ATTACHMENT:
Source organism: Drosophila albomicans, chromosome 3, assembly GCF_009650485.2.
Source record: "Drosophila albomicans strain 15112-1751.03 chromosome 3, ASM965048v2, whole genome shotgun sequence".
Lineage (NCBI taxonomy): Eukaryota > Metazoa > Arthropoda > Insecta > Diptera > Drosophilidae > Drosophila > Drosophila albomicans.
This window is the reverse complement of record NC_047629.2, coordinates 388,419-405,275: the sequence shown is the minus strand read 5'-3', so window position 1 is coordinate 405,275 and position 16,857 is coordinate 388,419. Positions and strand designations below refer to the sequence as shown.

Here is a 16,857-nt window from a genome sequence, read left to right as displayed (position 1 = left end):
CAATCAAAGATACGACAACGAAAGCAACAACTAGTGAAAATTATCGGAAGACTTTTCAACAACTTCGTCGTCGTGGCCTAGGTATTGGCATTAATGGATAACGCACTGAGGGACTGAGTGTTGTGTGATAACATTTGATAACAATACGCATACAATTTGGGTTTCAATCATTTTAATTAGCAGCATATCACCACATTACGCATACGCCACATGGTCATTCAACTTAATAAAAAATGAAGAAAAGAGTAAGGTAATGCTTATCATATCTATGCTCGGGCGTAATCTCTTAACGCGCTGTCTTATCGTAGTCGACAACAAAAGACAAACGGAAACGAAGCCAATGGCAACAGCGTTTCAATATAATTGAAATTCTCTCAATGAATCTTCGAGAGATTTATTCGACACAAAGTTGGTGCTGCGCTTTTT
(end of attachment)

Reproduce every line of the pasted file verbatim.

Source organism: Drosophila albomicans, chromosome 3, assembly GCF_009650485.2.
Source record: "Drosophila albomicans strain 15112-1751.03 chromosome 3, ASM965048v2, whole genome shotgun sequence".
Lineage (NCBI taxonomy): Eukaryota > Metazoa > Arthropoda > Insecta > Diptera > Drosophilidae > Drosophila > Drosophila albomicans.
This window is the reverse complement of record NC_047629.2, coordinates 388,419-405,275: the sequence shown is the minus strand read 5'-3', so window position 1 is coordinate 405,275 and position 16,857 is coordinate 388,419. Positions and strand designations below refer to the sequence as shown.

Here is a 16,857-nt window from a genome sequence, read left to right as displayed (position 1 = left end):
CAATCAAAGATACGACAACGAAAGCAACAACTAGTGAAAATTATCGGAAGACTTTTCAACAACTTCGTCGTCGTGGCCTAGGTATTGGCATTAATGGATAACGCACTGAGGGACTGAGTGTTGTGTGATAACATTTGATAACAATACGCATACAATTTGGGTTTCAATCATTTTAATTAGCAGCATATCACCACATTACGCATACGCCACATGGTCATTCAACTTAATAAAAAATGAAGAAAAGAGTAAGGTAATGCTTATCATATCTATGCTCGGGCGTAATCTCTTAACGCGCTGTCTTATCGTAGTCGACAACAAAAGACAAACGGAAACGAAGCCAATGGCAACAGCGTTTCAATATAATTGAAATTCTCTCAATGAATCTTCGAGAGATTTATTCGACACAAAGTTGGTGCTGCGCTTTTT